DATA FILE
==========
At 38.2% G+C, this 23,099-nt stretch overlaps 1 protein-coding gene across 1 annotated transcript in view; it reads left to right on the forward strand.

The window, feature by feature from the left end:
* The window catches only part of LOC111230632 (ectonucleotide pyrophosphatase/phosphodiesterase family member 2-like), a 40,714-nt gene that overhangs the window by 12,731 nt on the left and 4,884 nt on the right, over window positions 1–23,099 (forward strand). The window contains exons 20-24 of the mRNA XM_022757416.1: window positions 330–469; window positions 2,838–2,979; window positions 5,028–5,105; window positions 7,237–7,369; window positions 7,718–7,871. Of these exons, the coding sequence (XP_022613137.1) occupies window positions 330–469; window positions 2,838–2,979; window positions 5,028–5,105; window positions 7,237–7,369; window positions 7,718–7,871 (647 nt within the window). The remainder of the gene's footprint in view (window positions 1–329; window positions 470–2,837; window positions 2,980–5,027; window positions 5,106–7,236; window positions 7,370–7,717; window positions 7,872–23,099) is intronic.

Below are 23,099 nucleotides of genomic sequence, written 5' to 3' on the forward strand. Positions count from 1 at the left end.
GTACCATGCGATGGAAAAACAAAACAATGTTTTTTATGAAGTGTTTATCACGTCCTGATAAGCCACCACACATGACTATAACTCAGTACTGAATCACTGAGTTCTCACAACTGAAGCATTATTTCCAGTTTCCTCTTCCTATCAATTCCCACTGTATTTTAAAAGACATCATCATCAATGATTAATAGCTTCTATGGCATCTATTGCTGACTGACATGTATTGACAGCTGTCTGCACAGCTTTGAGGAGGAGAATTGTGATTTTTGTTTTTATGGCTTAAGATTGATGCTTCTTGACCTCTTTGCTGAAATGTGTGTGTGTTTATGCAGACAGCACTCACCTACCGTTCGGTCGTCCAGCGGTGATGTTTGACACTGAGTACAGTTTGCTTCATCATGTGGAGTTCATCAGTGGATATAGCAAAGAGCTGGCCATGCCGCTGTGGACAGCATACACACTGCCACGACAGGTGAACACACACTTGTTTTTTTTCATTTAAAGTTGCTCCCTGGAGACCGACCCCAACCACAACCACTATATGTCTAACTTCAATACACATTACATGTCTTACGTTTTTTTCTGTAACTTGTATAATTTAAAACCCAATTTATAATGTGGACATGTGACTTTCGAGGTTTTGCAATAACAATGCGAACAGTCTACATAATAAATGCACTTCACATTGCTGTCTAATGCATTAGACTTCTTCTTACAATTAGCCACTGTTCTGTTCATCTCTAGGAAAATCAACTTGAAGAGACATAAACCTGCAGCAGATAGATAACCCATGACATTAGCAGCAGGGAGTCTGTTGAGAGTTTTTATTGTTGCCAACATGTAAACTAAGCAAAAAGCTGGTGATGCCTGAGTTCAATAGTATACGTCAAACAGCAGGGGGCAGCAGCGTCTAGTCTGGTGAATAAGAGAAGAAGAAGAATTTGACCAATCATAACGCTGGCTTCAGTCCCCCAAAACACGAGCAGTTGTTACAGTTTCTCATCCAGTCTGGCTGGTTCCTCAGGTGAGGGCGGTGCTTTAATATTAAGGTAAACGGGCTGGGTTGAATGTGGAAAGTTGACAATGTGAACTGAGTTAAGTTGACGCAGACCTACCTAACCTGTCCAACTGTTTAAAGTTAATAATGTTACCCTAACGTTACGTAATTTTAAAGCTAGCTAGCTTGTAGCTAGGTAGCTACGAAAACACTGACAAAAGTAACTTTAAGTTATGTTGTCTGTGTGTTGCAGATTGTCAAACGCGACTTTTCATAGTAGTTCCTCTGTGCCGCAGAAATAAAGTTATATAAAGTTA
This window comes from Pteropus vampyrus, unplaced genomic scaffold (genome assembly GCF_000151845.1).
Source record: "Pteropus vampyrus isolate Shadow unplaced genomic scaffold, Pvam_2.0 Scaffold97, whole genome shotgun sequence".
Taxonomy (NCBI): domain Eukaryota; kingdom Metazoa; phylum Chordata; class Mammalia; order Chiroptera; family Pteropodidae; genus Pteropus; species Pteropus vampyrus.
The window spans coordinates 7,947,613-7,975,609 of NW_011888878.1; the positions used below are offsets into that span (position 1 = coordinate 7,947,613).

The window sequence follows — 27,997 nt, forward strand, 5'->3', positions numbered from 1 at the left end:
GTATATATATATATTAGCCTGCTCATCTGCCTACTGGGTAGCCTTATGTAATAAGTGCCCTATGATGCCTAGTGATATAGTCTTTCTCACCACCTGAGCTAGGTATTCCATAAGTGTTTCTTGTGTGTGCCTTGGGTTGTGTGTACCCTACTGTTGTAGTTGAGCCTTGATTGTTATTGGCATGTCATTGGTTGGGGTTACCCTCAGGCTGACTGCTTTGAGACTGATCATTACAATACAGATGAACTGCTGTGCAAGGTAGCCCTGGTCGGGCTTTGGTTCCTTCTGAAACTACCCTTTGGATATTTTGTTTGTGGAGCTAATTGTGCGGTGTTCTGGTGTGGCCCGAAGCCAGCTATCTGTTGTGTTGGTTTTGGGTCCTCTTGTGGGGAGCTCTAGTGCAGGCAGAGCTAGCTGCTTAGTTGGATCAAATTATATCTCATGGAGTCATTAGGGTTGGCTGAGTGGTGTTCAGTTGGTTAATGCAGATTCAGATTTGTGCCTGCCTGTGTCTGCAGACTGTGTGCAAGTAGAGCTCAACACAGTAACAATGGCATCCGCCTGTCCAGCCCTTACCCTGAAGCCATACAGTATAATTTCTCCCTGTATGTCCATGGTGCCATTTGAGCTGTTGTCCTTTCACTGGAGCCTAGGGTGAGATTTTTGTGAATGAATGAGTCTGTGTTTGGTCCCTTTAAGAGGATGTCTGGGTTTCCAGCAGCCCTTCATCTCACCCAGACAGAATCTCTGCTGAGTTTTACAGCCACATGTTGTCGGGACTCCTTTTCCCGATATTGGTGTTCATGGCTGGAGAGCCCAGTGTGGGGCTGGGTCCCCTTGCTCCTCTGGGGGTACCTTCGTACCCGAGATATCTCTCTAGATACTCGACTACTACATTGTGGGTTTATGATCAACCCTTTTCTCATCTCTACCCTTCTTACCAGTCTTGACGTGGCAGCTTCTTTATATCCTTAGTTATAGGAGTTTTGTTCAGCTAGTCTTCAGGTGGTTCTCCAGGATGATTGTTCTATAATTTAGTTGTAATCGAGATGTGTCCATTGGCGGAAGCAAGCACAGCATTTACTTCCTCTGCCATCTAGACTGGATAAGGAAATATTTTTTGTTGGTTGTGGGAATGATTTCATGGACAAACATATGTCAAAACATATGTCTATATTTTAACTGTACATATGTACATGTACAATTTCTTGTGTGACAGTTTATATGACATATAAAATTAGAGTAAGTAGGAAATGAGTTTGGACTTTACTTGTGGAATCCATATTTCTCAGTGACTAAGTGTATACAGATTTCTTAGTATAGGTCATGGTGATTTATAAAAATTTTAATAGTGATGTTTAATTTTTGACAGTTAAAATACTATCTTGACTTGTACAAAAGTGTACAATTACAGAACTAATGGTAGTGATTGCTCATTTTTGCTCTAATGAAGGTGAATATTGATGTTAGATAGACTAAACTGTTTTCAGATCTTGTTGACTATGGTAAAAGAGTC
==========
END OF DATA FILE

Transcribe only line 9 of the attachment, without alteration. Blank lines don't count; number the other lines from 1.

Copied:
The window spans coordinates 7,947,613-7,975,609 of NW_011888878.1; the positions used below are offsets into that span (position 1 = coordinate 7,947,613).